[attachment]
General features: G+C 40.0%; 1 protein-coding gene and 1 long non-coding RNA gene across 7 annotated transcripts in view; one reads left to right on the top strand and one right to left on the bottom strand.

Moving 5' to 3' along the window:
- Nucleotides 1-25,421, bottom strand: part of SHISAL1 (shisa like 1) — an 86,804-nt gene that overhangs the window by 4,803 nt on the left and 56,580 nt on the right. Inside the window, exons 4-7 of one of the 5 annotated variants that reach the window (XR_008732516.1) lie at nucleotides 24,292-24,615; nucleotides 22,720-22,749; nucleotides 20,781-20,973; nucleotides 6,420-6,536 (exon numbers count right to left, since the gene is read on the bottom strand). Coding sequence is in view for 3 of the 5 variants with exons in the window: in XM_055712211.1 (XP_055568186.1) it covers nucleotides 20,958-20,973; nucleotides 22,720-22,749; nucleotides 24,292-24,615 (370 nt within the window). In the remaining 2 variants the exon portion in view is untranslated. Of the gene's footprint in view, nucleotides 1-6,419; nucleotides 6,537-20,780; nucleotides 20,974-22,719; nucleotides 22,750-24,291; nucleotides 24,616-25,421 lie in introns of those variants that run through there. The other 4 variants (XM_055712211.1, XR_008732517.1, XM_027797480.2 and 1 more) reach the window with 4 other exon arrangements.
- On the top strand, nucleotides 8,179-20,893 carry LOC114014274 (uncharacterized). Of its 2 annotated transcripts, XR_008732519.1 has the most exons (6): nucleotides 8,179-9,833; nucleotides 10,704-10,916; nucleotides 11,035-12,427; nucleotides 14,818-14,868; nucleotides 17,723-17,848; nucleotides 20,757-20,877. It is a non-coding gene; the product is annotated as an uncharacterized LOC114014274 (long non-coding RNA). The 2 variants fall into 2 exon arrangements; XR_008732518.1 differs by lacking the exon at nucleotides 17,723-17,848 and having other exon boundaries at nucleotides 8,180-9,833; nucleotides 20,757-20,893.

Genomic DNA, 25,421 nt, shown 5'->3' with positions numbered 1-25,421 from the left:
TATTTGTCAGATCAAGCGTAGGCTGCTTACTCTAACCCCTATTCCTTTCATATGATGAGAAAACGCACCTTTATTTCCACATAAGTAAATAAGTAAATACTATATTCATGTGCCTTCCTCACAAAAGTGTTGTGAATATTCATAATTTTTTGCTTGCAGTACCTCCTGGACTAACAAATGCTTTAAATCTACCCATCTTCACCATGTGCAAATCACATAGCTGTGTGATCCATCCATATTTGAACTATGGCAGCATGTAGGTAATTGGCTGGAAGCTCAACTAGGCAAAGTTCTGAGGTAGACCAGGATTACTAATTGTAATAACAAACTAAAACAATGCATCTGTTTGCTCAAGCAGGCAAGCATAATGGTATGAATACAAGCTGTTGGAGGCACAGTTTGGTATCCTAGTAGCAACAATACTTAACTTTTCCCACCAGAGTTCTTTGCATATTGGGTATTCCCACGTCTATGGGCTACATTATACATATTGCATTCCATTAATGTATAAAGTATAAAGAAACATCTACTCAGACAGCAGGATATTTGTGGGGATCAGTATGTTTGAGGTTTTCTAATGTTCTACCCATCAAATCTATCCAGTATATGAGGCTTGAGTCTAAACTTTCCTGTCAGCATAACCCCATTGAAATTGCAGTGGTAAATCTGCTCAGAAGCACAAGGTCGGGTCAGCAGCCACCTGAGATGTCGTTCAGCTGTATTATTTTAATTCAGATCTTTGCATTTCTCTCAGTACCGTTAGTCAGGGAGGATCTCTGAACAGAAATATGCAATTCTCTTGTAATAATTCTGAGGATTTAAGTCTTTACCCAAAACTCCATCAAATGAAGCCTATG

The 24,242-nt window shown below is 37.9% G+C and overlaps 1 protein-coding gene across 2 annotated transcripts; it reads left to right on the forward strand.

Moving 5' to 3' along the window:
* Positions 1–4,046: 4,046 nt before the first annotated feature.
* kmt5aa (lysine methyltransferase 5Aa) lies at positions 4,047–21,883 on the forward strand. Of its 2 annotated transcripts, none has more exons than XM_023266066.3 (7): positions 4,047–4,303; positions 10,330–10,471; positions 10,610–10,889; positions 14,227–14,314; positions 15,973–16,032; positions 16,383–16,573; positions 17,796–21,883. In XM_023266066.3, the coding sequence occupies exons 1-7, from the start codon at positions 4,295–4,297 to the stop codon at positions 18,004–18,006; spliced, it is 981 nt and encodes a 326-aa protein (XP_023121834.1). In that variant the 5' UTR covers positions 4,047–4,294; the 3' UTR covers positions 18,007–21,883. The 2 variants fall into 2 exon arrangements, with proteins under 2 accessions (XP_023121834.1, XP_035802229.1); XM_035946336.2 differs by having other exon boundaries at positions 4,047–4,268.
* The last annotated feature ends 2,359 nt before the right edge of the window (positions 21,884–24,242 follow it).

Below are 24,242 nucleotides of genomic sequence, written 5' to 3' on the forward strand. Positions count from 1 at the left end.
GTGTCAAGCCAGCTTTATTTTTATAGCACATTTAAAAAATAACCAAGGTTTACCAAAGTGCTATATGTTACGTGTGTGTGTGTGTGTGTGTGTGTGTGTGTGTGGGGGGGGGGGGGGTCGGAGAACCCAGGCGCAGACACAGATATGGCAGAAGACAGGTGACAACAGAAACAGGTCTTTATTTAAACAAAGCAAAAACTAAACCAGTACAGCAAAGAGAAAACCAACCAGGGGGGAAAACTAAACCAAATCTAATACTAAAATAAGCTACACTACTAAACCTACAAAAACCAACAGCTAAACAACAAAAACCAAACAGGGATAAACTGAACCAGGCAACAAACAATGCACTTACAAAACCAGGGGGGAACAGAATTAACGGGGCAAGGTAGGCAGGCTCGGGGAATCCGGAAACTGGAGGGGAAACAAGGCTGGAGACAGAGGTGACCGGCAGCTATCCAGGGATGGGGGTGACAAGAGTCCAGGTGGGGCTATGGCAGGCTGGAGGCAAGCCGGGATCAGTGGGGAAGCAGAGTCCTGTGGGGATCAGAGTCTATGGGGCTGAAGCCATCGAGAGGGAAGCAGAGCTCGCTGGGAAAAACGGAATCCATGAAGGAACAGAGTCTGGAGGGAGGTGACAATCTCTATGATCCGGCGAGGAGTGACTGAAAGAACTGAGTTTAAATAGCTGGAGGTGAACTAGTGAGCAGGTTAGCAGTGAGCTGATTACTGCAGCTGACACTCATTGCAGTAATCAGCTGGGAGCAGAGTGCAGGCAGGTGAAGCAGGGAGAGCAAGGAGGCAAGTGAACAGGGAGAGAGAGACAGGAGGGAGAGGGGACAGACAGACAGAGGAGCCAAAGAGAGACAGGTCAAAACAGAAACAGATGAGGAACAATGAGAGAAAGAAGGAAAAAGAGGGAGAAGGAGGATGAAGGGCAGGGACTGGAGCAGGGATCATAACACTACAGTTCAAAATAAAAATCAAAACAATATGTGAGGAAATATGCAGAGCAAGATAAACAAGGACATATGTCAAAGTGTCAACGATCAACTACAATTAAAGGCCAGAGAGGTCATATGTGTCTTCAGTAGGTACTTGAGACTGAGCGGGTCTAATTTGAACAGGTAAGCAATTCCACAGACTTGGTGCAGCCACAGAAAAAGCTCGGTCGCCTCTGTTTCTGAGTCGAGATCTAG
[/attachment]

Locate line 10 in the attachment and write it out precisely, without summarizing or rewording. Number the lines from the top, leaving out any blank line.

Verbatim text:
* kmt5aa (lysine methyltransferase 5Aa) lies at positions 4,047–21,883 on the forward strand. Of its 2 annotated transcripts, none has more exons than XM_023266066.3 (7): positions 4,047–4,303; positions 10,330–10,471; positions 10,610–10,889; positions 14,227–14,314; positions 15,973–16,032; positions 16,383–16,573; positions 17,796–21,883. In XM_023266066.3, the coding sequence occupies exons 1-7, from the start codon at positions 4,295–4,297 to the stop codon at positions 18,004–18,006; spliced, it is 981 nt and encodes a 326-aa protein (XP_023121834.1). In that variant the 5' UTR covers positions 4,047–4,294; the 3' UTR covers positions 18,007–21,883. The 2 variants fall into 2 exon arrangements, with proteins under 2 accessions (XP_023121834.1, XP_035802229.1); XM_035946336.2 differs by having other exon boundaries at positions 4,047–4,268.